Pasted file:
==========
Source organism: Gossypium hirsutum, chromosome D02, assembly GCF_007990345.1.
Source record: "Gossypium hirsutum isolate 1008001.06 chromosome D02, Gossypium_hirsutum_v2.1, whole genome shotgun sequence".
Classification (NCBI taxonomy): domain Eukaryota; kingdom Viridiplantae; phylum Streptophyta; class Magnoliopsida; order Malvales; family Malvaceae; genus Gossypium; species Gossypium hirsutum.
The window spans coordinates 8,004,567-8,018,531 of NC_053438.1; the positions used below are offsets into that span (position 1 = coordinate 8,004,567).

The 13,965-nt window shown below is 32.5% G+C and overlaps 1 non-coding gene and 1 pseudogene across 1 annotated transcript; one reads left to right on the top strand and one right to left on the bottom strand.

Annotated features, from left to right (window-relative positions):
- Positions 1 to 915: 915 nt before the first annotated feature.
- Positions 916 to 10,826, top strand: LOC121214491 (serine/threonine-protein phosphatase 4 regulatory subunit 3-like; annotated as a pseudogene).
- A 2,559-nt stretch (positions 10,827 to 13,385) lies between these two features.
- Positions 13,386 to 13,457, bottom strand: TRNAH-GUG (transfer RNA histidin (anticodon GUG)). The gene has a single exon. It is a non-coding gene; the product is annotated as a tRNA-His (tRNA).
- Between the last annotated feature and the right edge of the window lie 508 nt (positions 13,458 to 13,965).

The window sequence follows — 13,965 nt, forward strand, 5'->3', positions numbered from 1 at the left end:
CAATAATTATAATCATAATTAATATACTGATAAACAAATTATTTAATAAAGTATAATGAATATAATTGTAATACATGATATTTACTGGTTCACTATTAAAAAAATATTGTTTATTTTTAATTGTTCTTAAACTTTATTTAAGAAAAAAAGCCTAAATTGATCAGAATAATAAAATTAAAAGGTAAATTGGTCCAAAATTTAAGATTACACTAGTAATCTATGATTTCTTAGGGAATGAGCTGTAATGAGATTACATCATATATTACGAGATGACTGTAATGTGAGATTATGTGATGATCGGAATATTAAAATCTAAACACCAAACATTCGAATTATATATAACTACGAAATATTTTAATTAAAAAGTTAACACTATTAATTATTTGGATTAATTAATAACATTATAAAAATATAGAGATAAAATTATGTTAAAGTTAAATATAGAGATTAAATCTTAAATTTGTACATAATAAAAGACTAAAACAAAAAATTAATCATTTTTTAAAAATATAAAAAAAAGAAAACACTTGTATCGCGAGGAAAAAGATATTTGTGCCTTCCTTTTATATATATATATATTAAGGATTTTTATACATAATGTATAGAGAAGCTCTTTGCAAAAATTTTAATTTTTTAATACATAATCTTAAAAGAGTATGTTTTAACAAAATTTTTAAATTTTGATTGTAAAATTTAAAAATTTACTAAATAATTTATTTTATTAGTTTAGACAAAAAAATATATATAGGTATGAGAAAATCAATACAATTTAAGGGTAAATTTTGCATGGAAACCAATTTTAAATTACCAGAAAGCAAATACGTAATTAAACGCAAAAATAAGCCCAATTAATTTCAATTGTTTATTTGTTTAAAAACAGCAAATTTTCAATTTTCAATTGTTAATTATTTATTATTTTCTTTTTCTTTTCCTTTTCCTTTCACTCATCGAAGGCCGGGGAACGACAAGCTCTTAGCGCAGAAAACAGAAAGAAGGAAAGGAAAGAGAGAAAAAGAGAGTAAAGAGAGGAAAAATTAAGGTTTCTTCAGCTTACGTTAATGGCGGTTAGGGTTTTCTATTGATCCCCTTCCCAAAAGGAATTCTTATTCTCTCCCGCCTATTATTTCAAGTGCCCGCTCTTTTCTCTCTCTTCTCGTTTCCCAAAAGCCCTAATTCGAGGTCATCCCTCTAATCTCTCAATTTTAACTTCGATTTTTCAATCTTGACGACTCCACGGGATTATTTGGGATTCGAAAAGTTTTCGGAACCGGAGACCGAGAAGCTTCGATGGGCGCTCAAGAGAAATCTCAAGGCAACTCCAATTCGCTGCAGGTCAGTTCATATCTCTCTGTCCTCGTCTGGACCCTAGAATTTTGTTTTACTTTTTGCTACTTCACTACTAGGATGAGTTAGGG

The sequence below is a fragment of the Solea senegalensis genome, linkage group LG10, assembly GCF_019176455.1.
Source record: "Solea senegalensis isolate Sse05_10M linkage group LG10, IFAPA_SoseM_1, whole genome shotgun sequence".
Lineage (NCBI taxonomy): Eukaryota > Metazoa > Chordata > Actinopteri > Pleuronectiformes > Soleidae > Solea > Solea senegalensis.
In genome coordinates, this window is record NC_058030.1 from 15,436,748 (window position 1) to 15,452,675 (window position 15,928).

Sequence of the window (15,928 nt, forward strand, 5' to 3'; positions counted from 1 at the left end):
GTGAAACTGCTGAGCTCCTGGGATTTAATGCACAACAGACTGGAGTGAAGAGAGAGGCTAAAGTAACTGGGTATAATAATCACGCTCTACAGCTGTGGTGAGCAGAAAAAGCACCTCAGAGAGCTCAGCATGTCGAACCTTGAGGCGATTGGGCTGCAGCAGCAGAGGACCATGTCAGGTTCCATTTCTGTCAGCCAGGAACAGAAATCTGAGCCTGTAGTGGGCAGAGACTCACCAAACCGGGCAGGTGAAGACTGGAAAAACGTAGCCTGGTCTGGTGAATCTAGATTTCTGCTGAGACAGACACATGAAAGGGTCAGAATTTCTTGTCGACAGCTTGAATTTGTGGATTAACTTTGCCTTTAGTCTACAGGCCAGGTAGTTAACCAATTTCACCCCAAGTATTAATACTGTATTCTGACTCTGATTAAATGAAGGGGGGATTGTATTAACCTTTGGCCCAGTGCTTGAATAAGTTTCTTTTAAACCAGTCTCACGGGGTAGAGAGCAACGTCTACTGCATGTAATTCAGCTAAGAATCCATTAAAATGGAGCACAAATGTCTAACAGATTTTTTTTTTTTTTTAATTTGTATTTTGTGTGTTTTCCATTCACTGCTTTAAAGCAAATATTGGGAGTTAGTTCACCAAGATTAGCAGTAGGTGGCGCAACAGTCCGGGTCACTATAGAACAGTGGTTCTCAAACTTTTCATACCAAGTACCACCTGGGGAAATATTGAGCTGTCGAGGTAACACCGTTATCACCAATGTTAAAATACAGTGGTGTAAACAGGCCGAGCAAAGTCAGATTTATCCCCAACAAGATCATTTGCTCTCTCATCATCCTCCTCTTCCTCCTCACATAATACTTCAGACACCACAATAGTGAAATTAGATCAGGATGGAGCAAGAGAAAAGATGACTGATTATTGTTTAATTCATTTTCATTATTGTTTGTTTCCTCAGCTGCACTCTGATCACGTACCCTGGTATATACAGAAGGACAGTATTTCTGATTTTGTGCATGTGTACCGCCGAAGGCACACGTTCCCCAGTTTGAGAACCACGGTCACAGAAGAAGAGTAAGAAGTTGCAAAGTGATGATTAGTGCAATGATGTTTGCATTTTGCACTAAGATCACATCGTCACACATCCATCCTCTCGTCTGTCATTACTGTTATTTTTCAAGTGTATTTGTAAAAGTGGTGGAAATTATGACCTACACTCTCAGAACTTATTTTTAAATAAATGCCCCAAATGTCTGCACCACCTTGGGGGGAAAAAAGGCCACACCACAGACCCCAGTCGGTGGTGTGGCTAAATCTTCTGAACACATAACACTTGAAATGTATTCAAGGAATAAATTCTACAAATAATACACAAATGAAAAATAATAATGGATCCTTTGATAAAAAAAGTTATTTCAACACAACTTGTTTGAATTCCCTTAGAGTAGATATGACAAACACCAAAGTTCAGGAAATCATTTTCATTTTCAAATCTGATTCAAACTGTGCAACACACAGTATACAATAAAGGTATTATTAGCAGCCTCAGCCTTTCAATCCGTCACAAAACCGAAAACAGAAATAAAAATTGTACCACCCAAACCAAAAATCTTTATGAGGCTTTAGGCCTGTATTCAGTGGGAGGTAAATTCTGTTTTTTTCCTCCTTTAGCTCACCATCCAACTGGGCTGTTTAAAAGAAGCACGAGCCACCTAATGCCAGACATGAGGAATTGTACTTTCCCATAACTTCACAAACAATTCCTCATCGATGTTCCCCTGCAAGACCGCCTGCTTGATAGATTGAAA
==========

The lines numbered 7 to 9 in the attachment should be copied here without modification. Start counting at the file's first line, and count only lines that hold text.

- Positions 1 to 915: 915 nt before the first annotated feature.
- Positions 916 to 10,826, top strand: LOC121214491 (serine/threonine-protein phosphatase 4 regulatory subunit 3-like; annotated as a pseudogene).
- A 2,559-nt stretch (positions 10,827 to 13,385) lies between these two features.